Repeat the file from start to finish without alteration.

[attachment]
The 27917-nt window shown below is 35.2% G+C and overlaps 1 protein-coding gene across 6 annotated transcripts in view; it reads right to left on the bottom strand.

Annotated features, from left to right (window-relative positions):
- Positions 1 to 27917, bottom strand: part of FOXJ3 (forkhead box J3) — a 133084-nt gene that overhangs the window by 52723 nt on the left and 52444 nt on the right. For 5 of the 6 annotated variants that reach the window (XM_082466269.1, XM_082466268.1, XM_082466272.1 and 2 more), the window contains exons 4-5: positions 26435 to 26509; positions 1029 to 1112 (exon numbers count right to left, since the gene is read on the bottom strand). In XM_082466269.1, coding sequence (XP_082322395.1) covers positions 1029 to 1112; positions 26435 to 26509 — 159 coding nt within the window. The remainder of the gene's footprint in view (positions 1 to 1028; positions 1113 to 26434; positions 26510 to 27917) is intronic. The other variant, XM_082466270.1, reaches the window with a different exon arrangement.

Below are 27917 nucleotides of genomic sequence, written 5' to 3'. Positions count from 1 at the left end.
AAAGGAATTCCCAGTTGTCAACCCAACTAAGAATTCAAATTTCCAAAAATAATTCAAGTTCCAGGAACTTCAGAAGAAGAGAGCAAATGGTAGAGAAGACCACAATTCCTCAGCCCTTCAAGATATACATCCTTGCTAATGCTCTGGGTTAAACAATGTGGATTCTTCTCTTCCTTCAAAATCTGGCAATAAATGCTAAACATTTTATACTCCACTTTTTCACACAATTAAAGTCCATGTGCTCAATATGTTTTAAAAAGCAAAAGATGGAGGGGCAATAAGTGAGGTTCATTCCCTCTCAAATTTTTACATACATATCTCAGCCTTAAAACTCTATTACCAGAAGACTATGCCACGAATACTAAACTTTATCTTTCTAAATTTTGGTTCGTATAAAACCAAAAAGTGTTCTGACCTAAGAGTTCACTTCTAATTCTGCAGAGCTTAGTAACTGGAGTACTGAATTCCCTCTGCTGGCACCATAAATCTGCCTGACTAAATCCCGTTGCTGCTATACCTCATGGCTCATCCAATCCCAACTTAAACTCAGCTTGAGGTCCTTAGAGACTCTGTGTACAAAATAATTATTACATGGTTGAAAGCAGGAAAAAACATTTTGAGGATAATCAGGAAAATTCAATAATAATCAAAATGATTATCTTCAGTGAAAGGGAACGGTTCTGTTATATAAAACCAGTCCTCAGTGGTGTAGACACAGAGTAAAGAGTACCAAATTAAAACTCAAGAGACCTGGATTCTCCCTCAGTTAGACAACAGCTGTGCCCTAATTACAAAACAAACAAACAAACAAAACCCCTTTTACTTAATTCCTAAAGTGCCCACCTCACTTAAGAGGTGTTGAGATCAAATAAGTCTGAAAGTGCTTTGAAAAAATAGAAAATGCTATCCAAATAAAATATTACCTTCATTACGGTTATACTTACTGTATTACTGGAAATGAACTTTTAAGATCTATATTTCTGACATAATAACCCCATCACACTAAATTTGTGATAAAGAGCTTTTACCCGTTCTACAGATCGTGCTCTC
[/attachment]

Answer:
The 27917-nt window shown below is 35.2% G+C and overlaps 1 protein-coding gene across 6 annotated transcripts in view; it reads right to left on the bottom strand.

Annotated features, from left to right (window-relative positions):
- Positions 1 to 27917, bottom strand: part of FOXJ3 (forkhead box J3) — a 133084-nt gene that overhangs the window by 52723 nt on the left and 52444 nt on the right. For 5 of the 6 annotated variants that reach the window (XM_082466269.1, XM_082466268.1, XM_082466272.1 and 2 more), the window contains exons 4-5: positions 26435 to 26509; positions 1029 to 1112 (exon numbers count right to left, since the gene is read on the bottom strand). In XM_082466269.1, coding sequence (XP_082322395.1) covers positions 1029 to 1112; positions 26435 to 26509 — 159 coding nt within the window. The remainder of the gene's footprint in view (positions 1 to 1028; positions 1113 to 26434; positions 26510 to 27917) is intronic. The other variant, XM_082466270.1, reaches the window with a different exon arrangement.

Below are 27917 nucleotides of genomic sequence, written 5' to 3'. Positions count from 1 at the left end.
AAAGGAATTCCCAGTTGTCAACCCAACTAAGAATTCAAATTTCCAAAAATAATTCAAGTTCCAGGAACTTCAGAAGAAGAGAGCAAATGGTAGAGAAGACCACAATTCCTCAGCCCTTCAAGATATACATCCTTGCTAATGCTCTGGGTTAAACAATGTGGATTCTTCTCTTCCTTCAAAATCTGGCAATAAATGCTAAACATTTTATACTCCACTTTTTCACACAATTAAAGTCCATGTGCTCAATATGTTTTAAAAAGCAAAAGATGGAGGGGCAATAAGTGAGGTTCATTCCCTCTCAAATTTTTACATACATATCTCAGCCTTAAAACTCTATTACCAGAAGACTATGCCACGAATACTAAACTTTATCTTTCTAAATTTTGGTTCGTATAAAACCAAAAAGTGTTCTGACCTAAGAGTTCACTTCTAATTCTGCAGAGCTTAGTAACTGGAGTACTGAATTCCCTCTGCTGGCACCATAAATCTGCCTGACTAAATCCCGTTGCTGCTATACCTCATGGCTCATCCAATCCCAACTTAAACTCAGCTTGAGGTCCTTAGAGACTCTGTGTACAAAATAATTATTACATGGTTGAAAGCAGGAAAAAACATTTTGAGGATAATCAGGAAAATTCAATAATAATCAAAATGATTATCTTCAGTGAAAGGGAACGGTTCTGTTATATAAAACCAGTCCTCAGTGGTGTAGACACAGAGTAAAGAGTACCAAATTAAAACTCAAGAGACCTGGATTCTCCCTCAGTTAGACAACAGCTGTGCCCTAATTACAAAACAAACAAACAAACAAAACCCCTTTTACTTAATTCCTAAAGTGCCCACCTCACTTAAGAGGTGTTGAGATCAAATAAGTCTGAAAGTGCTTTGAAAAAATAGAAAATGCTATCCAAATAAAATATTACCTTCATTACGGTTATACTTACTGTATTACTGGAAATGAACTTTTAAGATCTATATTTCTGACATAATAACCCCATCACACTAAATTTGTGATAAAGAGCTTTTACCCGTTCTACAGATCGTGCTCTC